Over the next five years, a new generation of food and agriculture changemakers will be prepared to participate in and lead urban agriculture activities, better understand food systems and address social justice issues in Jersey City and Camden.
This is made possible by a $638,144 grant awarded to the Department of 4-H Youth Development, Rutgers Cooperative Extension, by the USDA-National Institute of Food and Agriculture (NIFA) for the Children, Youth, and Families at Risk (CYFAR) program. The goal of CYFAR is to improve the quality and quantity of comprehensive community-based programs for children, youth, and families in urban areas as supported by the Cooperative Extension system.
A pilot program will be initiated in spring 2024 for a cohort of teens, ages 14-18, to apply to participate in Changemakers, a 9-month leadership and skill-building program to engage urban teens in community-based food systems education and urban agriculture. The program will also include a focus on social justice and food security, modeled on successful programs that the counties have previously implemented. This educational experience for youth will culminate in the development and implementation of a Food Systems Action Plan in which they become Changemakers in their own communities.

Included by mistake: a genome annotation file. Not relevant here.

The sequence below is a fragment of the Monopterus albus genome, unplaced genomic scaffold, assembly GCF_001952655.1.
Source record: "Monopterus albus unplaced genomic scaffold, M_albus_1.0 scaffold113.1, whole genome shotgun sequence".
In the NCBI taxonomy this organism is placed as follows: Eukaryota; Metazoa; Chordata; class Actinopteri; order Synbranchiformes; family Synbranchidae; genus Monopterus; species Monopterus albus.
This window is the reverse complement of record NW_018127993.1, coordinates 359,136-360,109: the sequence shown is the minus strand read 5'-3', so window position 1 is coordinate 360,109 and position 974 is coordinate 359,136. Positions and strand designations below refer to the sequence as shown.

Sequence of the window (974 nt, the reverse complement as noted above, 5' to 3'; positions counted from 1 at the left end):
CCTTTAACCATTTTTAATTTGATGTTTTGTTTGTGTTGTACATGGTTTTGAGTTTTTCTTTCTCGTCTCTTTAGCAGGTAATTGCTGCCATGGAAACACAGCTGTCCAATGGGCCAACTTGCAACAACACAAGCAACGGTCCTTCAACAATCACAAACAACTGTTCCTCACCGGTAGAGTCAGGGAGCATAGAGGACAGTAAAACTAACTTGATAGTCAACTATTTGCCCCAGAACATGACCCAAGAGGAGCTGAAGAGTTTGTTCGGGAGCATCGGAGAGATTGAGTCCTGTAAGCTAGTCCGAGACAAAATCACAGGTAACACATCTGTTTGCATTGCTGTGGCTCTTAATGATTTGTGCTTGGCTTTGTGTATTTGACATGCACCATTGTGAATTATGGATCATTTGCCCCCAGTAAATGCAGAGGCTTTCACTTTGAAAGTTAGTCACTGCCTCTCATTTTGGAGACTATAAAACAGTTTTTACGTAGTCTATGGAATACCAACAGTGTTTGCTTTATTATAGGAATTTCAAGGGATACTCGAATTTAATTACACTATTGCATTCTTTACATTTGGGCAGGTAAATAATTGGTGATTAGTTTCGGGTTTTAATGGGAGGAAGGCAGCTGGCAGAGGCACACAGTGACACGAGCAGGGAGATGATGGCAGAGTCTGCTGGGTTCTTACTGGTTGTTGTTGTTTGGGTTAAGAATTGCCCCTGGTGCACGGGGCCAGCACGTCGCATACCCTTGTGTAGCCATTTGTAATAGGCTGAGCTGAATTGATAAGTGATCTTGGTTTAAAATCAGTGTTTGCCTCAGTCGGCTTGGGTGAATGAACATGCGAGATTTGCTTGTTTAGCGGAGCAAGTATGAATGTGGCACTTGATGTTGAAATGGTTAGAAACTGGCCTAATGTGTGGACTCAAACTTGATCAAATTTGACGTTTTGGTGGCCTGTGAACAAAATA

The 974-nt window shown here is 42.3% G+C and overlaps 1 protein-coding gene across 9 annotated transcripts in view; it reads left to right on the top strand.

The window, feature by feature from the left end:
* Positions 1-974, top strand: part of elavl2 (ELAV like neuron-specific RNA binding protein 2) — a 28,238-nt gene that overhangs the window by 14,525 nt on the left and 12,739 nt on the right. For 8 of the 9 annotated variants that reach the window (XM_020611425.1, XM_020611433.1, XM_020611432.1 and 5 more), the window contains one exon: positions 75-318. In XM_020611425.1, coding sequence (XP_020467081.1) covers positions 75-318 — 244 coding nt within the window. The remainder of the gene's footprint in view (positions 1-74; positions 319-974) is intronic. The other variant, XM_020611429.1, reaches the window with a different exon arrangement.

“This CYFAR funding creates new possibilities for 4-H programming in Camden and Jersey City. The New Jersey 4-H program looks forward to building new partnerships and delivering high-quality 4-H learning experiences that help young people develop important leadership and life skills, while improving food security in their communities,” said Rachel Lyons, chair of the Department of 4-H Youth Development, Rutgers Cooperative Extension.
The CYFAR program aims to aid land-grant and Cooperative Extension systems to develop and deliver educational programs that equip limited-resource families and youth with the skills they need to lead positive, productive, contributing lives. Interested schools, youth and community leaders are welcome to reach out with questions by contacting Claudia Urdanivia at hudson4H@njaes.rutgers.edu or Sharon Kinsey at email@example.com
The 4-H Youth Development Program is part of Rutgers Cooperative Extension, a unit of the New Jersey Agricultural Experiment Station. 4-H educational programs are offered to all youth, grades K-13 (one year out of high school), on an age-appropriate basis, without regard to race, religion, color, national origin, ancestry, sex, sexual orientation, gender identity and expression, disability, atypical hereditary cellular or blood trait, marital status, domestic partnership status, military service, veteran status, and any other category protected by law.